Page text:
Twitters Top 10 most powerful tweets of 2010 might be better cast as "Making a difference in 140 characters or less."
Right after the devastating Jan. 12 earthquake in Haiti, the US military assumed control of the international airport. The relief organization, Doctors Without Borders, couldn't get the military to give them permission to land a plane with physicians aboard. Doctors tweeted the problem, and Curry took up the cause on Twitter as well, contacting Pentagon officials directly. The plane was allowed to land.
During the first week after the Haiti quake, communication was spotty. Landlines and cellphone towers were knocked out or jammed by concerned relatives outside the country. The Christian Science Monitor relied on Twitter and text messages to get information - and stories - out of Haiti during that period.
Twitter's No 3 most powerful tweet was another example of low-bandwidth text messages. Leigh Fazzina did not have cellphone reception after she had a bicycling accident in Connecticut. But text messages don't require as strong a signal as voice calls (as the Monitor's Africa correspondent has discovered in places such as Congo). In Leigh's case, her tweet brought EMTs to her rescue.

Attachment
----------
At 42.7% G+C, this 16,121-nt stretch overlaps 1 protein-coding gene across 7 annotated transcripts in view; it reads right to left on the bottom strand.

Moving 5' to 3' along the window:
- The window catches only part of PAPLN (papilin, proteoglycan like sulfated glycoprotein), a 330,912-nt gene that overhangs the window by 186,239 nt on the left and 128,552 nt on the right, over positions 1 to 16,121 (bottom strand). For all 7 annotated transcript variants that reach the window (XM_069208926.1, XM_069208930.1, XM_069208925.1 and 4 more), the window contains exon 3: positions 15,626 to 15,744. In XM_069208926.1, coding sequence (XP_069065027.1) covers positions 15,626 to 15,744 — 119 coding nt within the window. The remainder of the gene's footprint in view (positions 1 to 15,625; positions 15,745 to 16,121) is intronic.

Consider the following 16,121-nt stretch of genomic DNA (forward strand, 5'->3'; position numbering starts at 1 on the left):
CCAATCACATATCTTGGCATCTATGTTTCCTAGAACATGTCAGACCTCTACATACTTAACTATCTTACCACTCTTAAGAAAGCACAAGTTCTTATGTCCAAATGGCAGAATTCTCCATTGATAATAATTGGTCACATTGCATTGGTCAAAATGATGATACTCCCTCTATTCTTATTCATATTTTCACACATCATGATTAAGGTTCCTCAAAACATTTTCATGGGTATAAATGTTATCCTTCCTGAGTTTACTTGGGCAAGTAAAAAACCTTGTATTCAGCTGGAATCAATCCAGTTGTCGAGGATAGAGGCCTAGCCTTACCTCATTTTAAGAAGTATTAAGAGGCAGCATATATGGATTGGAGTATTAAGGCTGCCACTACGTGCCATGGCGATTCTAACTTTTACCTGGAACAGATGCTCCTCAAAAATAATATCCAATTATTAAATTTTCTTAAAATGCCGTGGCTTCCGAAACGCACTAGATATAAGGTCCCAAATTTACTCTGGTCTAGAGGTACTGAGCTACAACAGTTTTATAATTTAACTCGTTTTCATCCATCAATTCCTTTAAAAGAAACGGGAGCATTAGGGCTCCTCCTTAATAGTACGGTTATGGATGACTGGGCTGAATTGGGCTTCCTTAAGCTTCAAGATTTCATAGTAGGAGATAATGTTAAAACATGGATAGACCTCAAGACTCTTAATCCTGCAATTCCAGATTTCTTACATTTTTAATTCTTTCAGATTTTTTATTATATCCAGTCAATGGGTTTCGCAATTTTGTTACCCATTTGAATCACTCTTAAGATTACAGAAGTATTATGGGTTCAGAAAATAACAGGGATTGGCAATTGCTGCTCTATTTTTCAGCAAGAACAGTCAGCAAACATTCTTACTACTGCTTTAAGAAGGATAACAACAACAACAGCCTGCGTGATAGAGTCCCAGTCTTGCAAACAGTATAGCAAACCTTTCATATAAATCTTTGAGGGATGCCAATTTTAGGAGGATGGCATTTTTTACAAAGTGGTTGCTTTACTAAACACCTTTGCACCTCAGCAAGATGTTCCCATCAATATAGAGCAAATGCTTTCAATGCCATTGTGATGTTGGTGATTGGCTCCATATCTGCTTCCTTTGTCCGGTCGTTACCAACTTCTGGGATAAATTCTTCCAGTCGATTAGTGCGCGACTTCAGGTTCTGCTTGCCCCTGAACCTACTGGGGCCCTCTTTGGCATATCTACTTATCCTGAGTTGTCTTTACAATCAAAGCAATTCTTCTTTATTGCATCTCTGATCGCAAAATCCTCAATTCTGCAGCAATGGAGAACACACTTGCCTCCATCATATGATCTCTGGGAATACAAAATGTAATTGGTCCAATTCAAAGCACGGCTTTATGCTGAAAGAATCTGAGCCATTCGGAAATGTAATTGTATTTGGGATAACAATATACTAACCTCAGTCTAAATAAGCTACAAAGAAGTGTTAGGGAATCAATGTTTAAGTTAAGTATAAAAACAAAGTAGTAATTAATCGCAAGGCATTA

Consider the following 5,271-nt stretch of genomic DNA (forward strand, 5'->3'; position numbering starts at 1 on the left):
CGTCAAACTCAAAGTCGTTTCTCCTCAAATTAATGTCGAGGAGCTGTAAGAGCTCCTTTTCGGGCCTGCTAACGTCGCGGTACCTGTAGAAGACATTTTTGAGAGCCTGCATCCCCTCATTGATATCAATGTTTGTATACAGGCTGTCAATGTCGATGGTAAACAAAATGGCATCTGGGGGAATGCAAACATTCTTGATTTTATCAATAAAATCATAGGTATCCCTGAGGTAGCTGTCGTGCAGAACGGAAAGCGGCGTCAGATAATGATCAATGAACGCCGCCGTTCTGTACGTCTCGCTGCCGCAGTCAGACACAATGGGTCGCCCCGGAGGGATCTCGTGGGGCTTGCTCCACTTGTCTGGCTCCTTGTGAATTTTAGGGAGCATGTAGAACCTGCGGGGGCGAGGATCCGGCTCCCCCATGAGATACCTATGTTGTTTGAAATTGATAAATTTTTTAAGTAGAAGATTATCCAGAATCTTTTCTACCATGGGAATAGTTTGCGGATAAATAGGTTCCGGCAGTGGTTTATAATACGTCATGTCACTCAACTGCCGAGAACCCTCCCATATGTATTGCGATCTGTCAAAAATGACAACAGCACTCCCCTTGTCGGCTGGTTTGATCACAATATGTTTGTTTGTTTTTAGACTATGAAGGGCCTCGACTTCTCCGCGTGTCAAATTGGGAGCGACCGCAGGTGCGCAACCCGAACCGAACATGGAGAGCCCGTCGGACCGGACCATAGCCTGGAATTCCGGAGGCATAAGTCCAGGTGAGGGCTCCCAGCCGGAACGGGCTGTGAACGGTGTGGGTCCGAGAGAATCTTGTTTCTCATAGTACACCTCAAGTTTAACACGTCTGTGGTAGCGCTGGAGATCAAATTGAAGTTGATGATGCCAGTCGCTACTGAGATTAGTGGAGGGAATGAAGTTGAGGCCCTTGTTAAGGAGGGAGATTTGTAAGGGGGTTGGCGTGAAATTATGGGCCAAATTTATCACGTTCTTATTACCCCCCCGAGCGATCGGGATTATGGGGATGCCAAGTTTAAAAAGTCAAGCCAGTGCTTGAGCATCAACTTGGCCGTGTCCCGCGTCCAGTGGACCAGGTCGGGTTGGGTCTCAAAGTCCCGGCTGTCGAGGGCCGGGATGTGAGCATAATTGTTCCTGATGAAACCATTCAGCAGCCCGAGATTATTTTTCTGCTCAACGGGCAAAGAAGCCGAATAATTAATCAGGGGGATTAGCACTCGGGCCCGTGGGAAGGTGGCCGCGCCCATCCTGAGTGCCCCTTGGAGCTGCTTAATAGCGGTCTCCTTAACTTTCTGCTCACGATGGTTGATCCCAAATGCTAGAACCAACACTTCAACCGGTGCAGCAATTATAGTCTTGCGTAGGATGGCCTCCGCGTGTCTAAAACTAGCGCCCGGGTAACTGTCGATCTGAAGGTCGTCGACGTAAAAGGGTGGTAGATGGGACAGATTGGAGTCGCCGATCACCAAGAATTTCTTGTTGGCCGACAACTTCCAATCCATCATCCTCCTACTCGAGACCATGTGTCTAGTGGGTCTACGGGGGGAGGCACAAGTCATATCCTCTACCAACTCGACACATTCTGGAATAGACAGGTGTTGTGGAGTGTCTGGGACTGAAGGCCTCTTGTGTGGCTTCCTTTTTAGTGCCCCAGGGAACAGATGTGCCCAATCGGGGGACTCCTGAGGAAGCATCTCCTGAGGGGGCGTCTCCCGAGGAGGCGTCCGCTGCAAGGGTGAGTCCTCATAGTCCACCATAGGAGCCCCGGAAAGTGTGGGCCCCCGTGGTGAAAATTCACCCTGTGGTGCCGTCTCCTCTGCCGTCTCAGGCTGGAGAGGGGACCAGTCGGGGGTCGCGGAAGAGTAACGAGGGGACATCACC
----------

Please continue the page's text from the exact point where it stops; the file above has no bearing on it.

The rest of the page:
I've had a serious injury and NEED Help! Can somone please call Winding Trails in Farmington, CT tell them I'm stuck bike crash in woods.
In some cases, Twitter is simply the vehicle of choice for the powerful to bypass the traditional media, and make a public announcement.
For example, No. 6:
Or, in Ecuador in September when leftist President Rafael Correa was faced with military and civil unrest, he used Twitter to declare martial law – and was rewarded with tweets of support from other leaders around Latin America.
It's tempting to also see Twitter's Most Powerful Tweets list as simply marketing for the four-year-old company that's often poked fun at as enabling "babble broadcasting," a place for people to announce what they had for breakfast.
It's estimated that Twitter has 190 million users worldwide, tweeting 65 million times a day. But one study by Sysomos shows that 5 percent of the users make up 75 percent of the activity. And of those, almost one-third of the tweets are generated by machines.
Today, Twitter released their Top 10 Most Retweeted list, which offers a more entertaining look at how this communication tool is used. A personal favorite, from "alqaeda" (not verified) on Sept. 14:
Just noticed Twitter keeps prompting me to "Add a location to your tweets". Not falling for that one